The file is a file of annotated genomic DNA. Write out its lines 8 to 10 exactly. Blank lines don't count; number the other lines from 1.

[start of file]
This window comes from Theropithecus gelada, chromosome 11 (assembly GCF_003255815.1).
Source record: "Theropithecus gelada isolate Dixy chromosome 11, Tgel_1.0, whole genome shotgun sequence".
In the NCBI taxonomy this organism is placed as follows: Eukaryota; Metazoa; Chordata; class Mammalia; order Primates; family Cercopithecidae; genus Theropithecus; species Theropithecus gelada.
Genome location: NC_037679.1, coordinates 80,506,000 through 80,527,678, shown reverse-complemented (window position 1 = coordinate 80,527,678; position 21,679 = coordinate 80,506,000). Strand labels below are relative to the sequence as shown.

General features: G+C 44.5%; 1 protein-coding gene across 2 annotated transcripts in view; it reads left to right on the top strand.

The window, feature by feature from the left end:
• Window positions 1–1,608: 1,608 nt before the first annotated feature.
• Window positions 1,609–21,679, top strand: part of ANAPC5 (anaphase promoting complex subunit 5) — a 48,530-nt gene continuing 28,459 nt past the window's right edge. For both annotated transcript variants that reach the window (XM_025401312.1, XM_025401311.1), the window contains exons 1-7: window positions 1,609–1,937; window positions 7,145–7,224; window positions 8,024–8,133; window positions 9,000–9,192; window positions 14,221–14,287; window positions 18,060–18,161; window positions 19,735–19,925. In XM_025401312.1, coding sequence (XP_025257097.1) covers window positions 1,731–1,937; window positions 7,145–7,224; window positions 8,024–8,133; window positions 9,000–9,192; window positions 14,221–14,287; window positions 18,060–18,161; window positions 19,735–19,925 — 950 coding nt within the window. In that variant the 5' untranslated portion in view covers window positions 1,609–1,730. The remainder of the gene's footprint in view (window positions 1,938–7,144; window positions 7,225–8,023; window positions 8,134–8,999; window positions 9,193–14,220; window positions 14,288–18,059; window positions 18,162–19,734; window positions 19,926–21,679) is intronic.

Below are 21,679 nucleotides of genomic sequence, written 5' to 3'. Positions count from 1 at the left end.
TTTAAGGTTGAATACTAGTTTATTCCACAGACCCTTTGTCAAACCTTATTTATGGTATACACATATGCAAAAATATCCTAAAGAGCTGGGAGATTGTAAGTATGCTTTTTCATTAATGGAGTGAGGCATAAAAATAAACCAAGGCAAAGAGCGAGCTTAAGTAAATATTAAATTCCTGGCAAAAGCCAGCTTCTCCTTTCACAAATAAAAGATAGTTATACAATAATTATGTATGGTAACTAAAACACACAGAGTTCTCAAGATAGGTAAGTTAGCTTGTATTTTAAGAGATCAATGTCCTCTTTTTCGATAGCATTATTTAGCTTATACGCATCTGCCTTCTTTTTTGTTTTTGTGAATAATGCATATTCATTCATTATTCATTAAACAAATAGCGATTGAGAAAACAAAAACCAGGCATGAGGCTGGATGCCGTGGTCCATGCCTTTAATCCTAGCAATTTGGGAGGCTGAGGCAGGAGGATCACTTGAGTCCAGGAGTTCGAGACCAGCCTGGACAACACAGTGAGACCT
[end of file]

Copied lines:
• Window positions 1,609–21,679, top strand: part of ANAPC5 (anaphase promoting complex subunit 5) — a 48,530-nt gene continuing 28,459 nt past the window's right edge. For both annotated transcript variants that reach the window (XM_025401312.1, XM_025401311.1), the window contains exons 1-7: window positions 1,609–1,937; window positions 7,145–7,224; window positions 8,024–8,133; window positions 9,000–9,192; window positions 14,221–14,287; window positions 18,060–18,161; window positions 19,735–19,925. In XM_025401312.1, coding sequence (XP_025257097.1) covers window positions 1,731–1,937; window positions 7,145–7,224; window positions 8,024–8,133; window positions 9,000–9,192; window positions 14,221–14,287; window positions 18,060–18,161; window positions 19,735–19,925 — 950 coding nt within the window. In that variant the 5' untranslated portion in view covers window positions 1,609–1,730. The remainder of the gene's footprint in view (window positions 1,938–7,144; window positions 7,225–8,023; window positions 8,134–8,999; window positions 9,193–14,220; window positions 14,288–18,059; window positions 18,162–19,734; window positions 19,926–21,679) is intronic.

Below are 21,679 nucleotides of genomic sequence, written 5' to 3'. Positions count from 1 at the left end.
TTTAAGGTTGAATACTAGTTTATTCCACAGACCCTTTGTCAAACCTTATTTATGGTATACACATATGCAAAAATATCCTAAAGAGCTGGGAGATTGTAAGTATGCTTTTTCATTAATGGAGTGAGGCATAAAAATAAACCAAGGCAAAGAGCGAGCTTAAGTAAATATTAAATTCCTGGCAAAAGCCAGCTTCTCCTTTCACAAATAAAAGATAGTTATACAATAATTATGTATGGTAACTAAAACACACAGAGTTCTCAAGATAGGTAAGTTAGCTTGTATTTTAAGAGATCAATGTCCTCTTTTTCGATAGCATTATTTAGCTTATACGCATCTGCCTTCTTTTTTGTTTTTGTGAATAATGCATATTCATTCATTATTCATTAAACAAATAGCGATTGAGAAAACAAAAACCAGGCATGAGGCTGGATGCCGTGGTCCATGCCTTTAATCCTAGCAATTTGGGAGGCTGAGGCAGGAGGATCACTTGAGTCCAGGAGTTCGAGACCAGCCTGGACAACACAGTGAGACCT